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31st of August 2019, Blog #523

With one passenger and a pilot onboard a Cessna 510 Citation Mustang was going to be operated for a private flight in the state of California (USA) from El Monte-San Gabriel Valley Airport to Thermal Airport. After the passenger had boarded and the engines were started the aircraft taxied out to runway o1 for take-off.

The aircraft in its final position (Source: © Chris & Anita)

The weather was good as the aircraft approached the runway, VFR conditions;

  • Wind 150º at 3 knots

  • Clouds None

  • Visibility 10 miles

  • Temperature 28ºC

  • Dew point 17ºC

  • QNH 29.94 inHg / 1014 hPa

Upon reaching the runway the aircraft was stopped short and the parking brake was set as the pilot awaited the take-off clearance. When the take-off clearance was received the pilot reached down to the parking brake handle and quickly pushed in the parking brake handle. The aircraft slowly entered the runway and the throttles were forwarded to the take-off position. As the aircraft rolled down the runway the pilot became aware of a slower than anticipated acceleration and at a speed of 70 knots, the acceleration was close to nothing. Realising it would be impossible to obtain the correct speed for take-off the pilot decided to abort the take-off. As the take-off was aborted the aircraft veered to the left, leaving the paved runway surface. All gears were torn from the aircraft and it slid through the crash, impacting the airport perimeter fence and coming to a stop 800 feet (~240 meters) from the departure end of runway 01. Both the occupants evacuated the aircraft without injury. The aircraft was damaged beyond repair.

The aircraft in its final position (Source: © Chris & Anita)

An investigation was launched by the National Transportation Safety Bureau (NTSB). The airplane was examined by an inspector of the Federal Aviation Administration. He reported:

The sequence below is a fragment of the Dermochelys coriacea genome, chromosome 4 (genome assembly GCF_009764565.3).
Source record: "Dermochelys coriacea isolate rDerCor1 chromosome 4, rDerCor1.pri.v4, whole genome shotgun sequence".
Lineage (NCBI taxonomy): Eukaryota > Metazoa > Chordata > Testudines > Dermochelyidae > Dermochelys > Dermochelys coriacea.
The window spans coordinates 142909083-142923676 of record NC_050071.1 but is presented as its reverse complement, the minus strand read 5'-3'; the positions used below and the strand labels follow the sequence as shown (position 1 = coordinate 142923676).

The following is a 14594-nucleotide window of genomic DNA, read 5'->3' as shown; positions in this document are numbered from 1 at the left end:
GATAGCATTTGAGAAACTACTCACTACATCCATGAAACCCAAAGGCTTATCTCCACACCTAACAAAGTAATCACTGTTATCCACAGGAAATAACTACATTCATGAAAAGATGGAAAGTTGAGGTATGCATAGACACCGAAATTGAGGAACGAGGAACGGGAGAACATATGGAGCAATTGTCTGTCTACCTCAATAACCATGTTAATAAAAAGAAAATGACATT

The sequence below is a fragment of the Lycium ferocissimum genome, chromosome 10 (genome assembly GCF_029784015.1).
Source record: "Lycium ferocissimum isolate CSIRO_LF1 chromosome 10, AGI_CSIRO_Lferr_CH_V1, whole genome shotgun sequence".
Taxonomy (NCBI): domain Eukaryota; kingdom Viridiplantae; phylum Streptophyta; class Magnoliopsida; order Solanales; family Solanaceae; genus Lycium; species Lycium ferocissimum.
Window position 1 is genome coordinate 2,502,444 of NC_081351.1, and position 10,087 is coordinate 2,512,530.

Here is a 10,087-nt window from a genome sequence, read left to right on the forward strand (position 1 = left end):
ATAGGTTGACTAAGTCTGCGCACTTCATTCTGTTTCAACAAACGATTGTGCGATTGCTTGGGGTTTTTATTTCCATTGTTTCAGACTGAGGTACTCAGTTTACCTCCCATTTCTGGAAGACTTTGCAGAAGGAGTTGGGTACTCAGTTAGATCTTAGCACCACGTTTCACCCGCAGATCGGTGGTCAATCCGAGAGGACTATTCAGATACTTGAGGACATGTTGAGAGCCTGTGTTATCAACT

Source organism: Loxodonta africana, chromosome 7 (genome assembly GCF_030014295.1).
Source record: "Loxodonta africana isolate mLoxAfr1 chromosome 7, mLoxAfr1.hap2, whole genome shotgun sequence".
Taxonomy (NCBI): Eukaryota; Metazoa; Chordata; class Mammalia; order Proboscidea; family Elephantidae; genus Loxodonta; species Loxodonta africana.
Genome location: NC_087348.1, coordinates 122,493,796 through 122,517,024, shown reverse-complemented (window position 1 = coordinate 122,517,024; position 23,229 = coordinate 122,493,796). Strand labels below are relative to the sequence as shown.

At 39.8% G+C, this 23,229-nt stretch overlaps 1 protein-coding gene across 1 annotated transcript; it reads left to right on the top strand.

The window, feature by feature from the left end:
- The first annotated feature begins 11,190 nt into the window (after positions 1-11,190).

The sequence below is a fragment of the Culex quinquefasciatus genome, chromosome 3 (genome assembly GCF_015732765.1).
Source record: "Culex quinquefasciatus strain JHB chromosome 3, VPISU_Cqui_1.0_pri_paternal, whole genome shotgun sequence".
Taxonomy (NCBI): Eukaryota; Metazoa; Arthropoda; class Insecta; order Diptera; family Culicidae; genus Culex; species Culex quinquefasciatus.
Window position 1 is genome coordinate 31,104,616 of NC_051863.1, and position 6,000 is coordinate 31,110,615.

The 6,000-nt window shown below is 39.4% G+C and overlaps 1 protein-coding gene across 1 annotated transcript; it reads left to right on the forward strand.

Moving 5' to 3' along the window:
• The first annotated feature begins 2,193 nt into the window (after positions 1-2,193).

• The airplane came to a rest in an upright position at the airport perimeter fence

  • Fuselage structurally damaged

  • Both wings were structurally damaged

  • The parking brake handle was partly extended

in the NTSB report the following statement, by the pilot, regarding the parking brake was given;

"The pilot stated that he must not have pushed the parking brake handle all the way in and that he never visually verified its position before takeoff. The pilot further reported that there were no mechanical issues with the airplane that would have precluded normal operation."

The NTSB identified the following probable cause of this accident to be;

"The pilot's failure to disengage the parking brake before takeoff, which resulted in decreased acceleration and a subsequent runway overrun following an aborted takeoff."

The aircraft in its final position (Source: public domain © Unknown)

The NTSB report, on which this blog is based. is available for the readers' reference by clicking on the .pdf file below;

Runway excursion Citation Mustang 31Aug2019
Download PDF • 134KB

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